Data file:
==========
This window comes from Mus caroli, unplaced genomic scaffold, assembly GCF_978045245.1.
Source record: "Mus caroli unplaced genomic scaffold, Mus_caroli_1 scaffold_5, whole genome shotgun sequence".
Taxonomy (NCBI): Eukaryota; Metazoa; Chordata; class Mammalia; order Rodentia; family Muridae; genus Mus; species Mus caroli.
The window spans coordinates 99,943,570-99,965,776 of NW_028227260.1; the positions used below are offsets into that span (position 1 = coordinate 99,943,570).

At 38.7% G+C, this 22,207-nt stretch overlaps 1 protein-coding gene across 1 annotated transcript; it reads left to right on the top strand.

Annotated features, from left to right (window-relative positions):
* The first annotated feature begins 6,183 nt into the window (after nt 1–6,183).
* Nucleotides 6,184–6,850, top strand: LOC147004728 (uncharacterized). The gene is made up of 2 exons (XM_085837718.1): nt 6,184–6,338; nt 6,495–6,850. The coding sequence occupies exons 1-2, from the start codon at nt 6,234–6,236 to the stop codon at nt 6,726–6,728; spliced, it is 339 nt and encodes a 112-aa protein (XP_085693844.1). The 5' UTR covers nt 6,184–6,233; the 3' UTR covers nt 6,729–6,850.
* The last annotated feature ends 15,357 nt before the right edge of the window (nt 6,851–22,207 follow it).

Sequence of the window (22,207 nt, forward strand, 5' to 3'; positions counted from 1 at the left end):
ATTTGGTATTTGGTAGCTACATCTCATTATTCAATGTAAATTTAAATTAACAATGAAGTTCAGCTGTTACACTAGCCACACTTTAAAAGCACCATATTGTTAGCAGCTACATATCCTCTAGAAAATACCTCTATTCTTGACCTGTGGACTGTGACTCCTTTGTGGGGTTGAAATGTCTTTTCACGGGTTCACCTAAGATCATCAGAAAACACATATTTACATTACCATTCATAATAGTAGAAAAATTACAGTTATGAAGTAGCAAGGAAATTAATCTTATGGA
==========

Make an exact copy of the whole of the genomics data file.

This window comes from Mus caroli, unplaced genomic scaffold, assembly GCF_978045245.1.
Source record: "Mus caroli unplaced genomic scaffold, Mus_caroli_1 scaffold_5, whole genome shotgun sequence".
Taxonomy (NCBI): Eukaryota; Metazoa; Chordata; class Mammalia; order Rodentia; family Muridae; genus Mus; species Mus caroli.
The window spans coordinates 99,943,570-99,965,776 of NW_028227260.1; the positions used below are offsets into that span (position 1 = coordinate 99,943,570).

At 38.7% G+C, this 22,207-nt stretch overlaps 1 protein-coding gene across 1 annotated transcript; it reads left to right on the top strand.

Annotated features, from left to right (window-relative positions):
* The first annotated feature begins 6,183 nt into the window (after nt 1–6,183).
* Nucleotides 6,184–6,850, top strand: LOC147004728 (uncharacterized). The gene is made up of 2 exons (XM_085837718.1): nt 6,184–6,338; nt 6,495–6,850. The coding sequence occupies exons 1-2, from the start codon at nt 6,234–6,236 to the stop codon at nt 6,726–6,728; spliced, it is 339 nt and encodes a 112-aa protein (XP_085693844.1). The 5' UTR covers nt 6,184–6,233; the 3' UTR covers nt 6,729–6,850.
* The last annotated feature ends 15,357 nt before the right edge of the window (nt 6,851–22,207 follow it).

Sequence of the window (22,207 nt, forward strand, 5' to 3'; positions counted from 1 at the left end):
ATTTGGTATTTGGTAGCTACATCTCATTATTCAATGTAAATTTAAATTAACAATGAAGTTCAGCTGTTACACTAGCCACACTTTAAAAGCACCATATTGTTAGCAGCTACATATCCTCTAGAAAATACCTCTATTCTTGACCTGTGGACTGTGACTCCTTTGTGGGGTTGAAATGTCTTTTCACGGGTTCACCTAAGATCATCAGAAAACACATATTTACATTACCATTCATAATAGTAGAAAAATTACAGTTATGAAGTAGCAAGGAAATTAATCTTATGGA